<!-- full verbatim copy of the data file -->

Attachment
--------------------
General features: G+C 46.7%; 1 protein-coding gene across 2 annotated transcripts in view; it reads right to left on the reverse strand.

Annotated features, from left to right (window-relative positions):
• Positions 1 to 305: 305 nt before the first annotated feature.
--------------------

General features: G+C 46.7%; 1 protein-coding gene across 2 annotated transcripts in view; it reads right to left on the reverse strand.

Annotated features, from left to right (window-relative positions):
• Positions 1 to 305: 305 nt before the first annotated feature.